2. Never Stop Marketing. This is one my husband has to remind me about fairly often. When we’re flush with work, I don’t look for more. But when things are slow, I’ve tended to scramble to find more projects. This summer, we saw the first slow season we’d seen in five years. I wasn’t prepared. Next time, I will be.
If you’re like 1/3 of small business owners, you’ll take time off this summer. But if you’re like me, that doesn’t mean you can completely shut off from your business. Even if there’s someone else running the show, as a business owner, you probably find it hard to not worry about your business.
Small Business Expert, Mike Pugh, offers the following tips to help you maximize your relaxation time, and if you have to do a little work on the beach, how to prioritize your communication while on the beach:
Let People Know You’re Out Catching Rays Set up an automatic email response or update your voicemail greeting with a vacation memo. If people don’t know you’re on vacation, chances are they’ll keep on hounding you or feel offended that you haven’t returned an email or call. Simply letting people know you’re out is one of the best ways to cut yourself some slack and enjoy your time off.
As I was driving today, I heard a Beastie Boys song. Now, I’m a huge fan and have been for a long time. I started to see some parallels between these rappers and small business owners. Here are the lessons on business success I think we can all take from them.
1. Defy the Odds. Three Jewish white guys did not fit in with the hip hop demographics of the early 1980s. They weren’t even tough looking. But they didn’t let that stop them from making seven platinum or better albums over an 18-year period.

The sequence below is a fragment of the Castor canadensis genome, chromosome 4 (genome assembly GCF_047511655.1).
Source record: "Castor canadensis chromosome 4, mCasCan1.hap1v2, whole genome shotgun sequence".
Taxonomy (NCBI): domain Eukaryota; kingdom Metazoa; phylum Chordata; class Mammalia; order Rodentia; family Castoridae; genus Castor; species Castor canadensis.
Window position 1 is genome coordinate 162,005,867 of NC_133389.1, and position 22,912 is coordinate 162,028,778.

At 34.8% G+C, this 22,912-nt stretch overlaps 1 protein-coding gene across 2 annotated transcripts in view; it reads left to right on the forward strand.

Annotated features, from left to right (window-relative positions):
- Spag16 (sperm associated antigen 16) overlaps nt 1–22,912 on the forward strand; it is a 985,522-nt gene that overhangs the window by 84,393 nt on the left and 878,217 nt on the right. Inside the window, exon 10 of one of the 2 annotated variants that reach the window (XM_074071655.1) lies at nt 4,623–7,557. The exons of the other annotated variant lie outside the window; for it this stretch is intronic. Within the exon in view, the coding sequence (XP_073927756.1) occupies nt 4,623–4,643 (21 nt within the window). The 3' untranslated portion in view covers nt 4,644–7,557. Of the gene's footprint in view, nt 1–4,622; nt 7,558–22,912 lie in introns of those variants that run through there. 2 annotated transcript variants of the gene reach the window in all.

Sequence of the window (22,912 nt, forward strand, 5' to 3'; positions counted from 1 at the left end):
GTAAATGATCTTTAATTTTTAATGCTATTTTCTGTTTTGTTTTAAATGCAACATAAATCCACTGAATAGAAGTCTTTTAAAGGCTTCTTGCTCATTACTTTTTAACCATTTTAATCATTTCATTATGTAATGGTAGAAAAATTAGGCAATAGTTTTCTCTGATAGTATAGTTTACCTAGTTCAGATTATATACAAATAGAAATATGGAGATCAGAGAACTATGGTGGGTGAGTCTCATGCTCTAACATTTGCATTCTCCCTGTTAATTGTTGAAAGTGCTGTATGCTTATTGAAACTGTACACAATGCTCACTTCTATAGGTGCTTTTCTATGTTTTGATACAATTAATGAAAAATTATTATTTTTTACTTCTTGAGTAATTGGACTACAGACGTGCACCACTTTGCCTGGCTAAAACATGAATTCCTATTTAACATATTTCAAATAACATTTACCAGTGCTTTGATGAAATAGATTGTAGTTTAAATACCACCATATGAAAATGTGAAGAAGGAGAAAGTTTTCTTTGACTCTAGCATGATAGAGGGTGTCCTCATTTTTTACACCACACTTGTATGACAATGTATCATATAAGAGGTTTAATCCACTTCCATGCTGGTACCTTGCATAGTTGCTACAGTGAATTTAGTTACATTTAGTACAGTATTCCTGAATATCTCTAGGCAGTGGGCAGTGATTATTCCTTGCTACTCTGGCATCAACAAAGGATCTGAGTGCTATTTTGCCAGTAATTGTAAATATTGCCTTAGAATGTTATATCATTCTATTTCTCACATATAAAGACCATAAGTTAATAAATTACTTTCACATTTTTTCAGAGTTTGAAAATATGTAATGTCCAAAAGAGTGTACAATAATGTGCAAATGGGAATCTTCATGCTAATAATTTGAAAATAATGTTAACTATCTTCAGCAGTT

For those of you in industries that haven’t yet been saturated by competitors, you’re lucky. Yes, it’s scary, and tiresome to have to explain what it is you do over and over, but you’re a frontiersman. You can lead the future of this new industry or your new take on an old one. Don’t be afraid to do what hasn’t been done before.
Small business owners, more than anyone else, embody their company’s brand. They become a true representative of that brand in everything they do. For many, there is no separation between the brand itself and the person running it.
Consider the last small business owner you met. I’m willing to bet that now whenever you think of that brand, you think of that person (kind of the way I tie CorpNetNellie to CorpNet!). The owner or company leader now represents the brand to you.
If you’re like me, it’s hard for you to shut down shop to go on vacation. You sneak a peek at your email now and then, or work from your hotel room. But not this time. This very moment, I’m exploring the green grasses of Ireland with my mother. But you wouldn’t know it.
First, let me make the case for completely unplugging from work. I run a very small company, so pretty much nothing happens if I’m not working, though I do have a writer who continues to work while I’m gallivanting across the UK. But when I’m too much in my business, I’m not really helping it. I need to step back and have some space to continue to be a good President (it’s the same for parenting, but that’s another post).
So completely forgetting about my business for a week or two actually helps it grow.